August 13, 2018

Following setback, $200M Windsor Locks project begins local approval process

A rendering of the proposed All Sports Village in Windsor Locks across a 76-acre lot on Route 20.

A Long Island developer whose ambitious $200 million proposed sports complex in Windsor Locks was sidelined last month amid concerns about his past legal history is scheduled to appear before the town's planning and zoning commission Monday night in the hopes of winning approval of his conceptual plan.

Andrew Borgia of JABS Sports Management in July proposed to build a sports complex across a 76-acre lot on Route 20 between I-91 and Old County Road.

The facility, known as All Sports Village, would include an indoor arena and outdoor stadium (between 5,000 to 7,000 seats each), and 16 indoor basketball courts that can be converted into 32 volleyball courts. The sports venue would also house eight synthetic turf fields for soccer, lacrosse, flag football, softball and field hockey.

However, Windsor Locks First Selectman Christopher Kervick abruptly announced July 16 that he was suspending talks with the developer after he learned of a civil lawsuit Borgia was facing in New York from investors in a prior sports development.

Kervick said several days later that he planned to hear Borgia's explanation of the suit, which alleges the developer defrauded several investors in an Islip, N.Y. project out of $467,000.

In a recent interview, Kervick said he's still doing his due diligence, but was potentially open to moving forward with the project.
"I'm not quite ready to say we're diving right back in," Kervick said. "I think we're moving in that direction."

Kervick traveled to Long Island during the last weekend of July, visiting Baseball Heaven, a Yaphank, N.Y. sports facility Borgia developed in 2004, and seeking additional information about the Islip project that's the subject of the legal dispute.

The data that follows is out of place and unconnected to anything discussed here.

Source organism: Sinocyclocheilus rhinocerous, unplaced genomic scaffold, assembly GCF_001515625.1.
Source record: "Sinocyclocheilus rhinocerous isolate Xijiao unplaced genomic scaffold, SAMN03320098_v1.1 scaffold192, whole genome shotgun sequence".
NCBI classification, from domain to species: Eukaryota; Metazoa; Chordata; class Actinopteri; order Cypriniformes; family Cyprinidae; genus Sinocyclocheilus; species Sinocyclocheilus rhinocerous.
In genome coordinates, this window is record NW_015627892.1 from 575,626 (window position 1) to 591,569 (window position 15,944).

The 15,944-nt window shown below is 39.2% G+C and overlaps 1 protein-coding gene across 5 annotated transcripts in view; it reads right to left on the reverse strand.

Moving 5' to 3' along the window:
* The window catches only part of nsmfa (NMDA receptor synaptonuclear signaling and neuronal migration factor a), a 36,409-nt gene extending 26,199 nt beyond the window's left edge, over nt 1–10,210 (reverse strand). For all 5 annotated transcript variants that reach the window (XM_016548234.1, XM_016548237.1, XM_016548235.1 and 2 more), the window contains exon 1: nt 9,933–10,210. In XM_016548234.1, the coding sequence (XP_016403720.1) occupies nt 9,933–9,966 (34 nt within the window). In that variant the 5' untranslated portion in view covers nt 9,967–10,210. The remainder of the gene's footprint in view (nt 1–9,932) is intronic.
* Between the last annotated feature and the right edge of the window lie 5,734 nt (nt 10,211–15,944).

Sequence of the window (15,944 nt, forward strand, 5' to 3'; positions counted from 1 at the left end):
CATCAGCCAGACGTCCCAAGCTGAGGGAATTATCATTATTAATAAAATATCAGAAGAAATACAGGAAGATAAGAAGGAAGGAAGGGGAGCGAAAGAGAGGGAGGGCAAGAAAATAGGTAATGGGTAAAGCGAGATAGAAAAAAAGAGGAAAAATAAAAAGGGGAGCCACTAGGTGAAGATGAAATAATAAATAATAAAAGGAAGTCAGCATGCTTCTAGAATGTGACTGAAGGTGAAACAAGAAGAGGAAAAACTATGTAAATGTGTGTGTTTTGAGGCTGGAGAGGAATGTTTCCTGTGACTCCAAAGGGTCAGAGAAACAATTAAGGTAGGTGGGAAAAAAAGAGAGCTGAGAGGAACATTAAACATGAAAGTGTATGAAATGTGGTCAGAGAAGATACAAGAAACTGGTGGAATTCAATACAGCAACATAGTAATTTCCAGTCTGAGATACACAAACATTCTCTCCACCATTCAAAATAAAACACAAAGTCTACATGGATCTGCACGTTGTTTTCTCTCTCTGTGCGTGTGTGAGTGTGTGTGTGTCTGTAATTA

"I've done plenty of sniffing around," he said.

He described Baseball Heaven, in which Borgia sold his interest as a result of a 2006 legal settlement with former partners, as "a very impressive facility."

Borgia, who is looking for a property tax deal from the town of Windsor Locks, and his New York attorney have both downplayed the Islip lawsuit, characterizing it as a disagreement between partners that's common in real estate development.

In an interview last week with the Hartford Business Journal, however, Borgia, accompanied by his local real estate attorney, Paul Smith, did express regret about not disclosing it up front.

"I didn't think it was significant to even bring this issue up initially, but knowing what I know now, I should have brought it forward," Borgia said. "I didn't want it to get blown out of proportion, and unfortunately it did."

Smith, of Smith & Bishop in Windsor Locks, said Kervick's position is understandable.

"Obviously, the town is being cautious as they should be, but at the same time it's moving forward in a very positive way," Smith said.

Borgia said he's also discussed his New York suit in recent weeks with the state Department of Economic and Community Development, from which he hopes to get incentive funding tied to the 400 jobs he says his project could create.

Youth sports competitions have become a $15.5 billion industry, and Borgia says Windsor Locks could see plenty of benefit from his facility.

Meanwhile, the local approval process kicks off on Monday.

At the public hearing, Windsor Locks officials will weigh approval of the project's general development plan. It's an early step that could give Borgia a better sense of whether his development meets local zoning and use rules, before investing his money in developing full site plans. Approval could help pave the way for further local and state approvals, as well as financing agreements.

Borgia has yet to present a financing proposal to Windsor Locks, which will be a key step. He said last week he remains confident he can wrangle the investments for what would be his largest project, and shared that some of his potential investors are in the Boston area, though he declined to identify them.

Smith, his attorney, estimated that a financing plan would be forthcoming within "several months."

Correction: A previous version of this article incorrectly stated that Kervick had ended talks with Borgia last month. He said at the time he was freezing talks.

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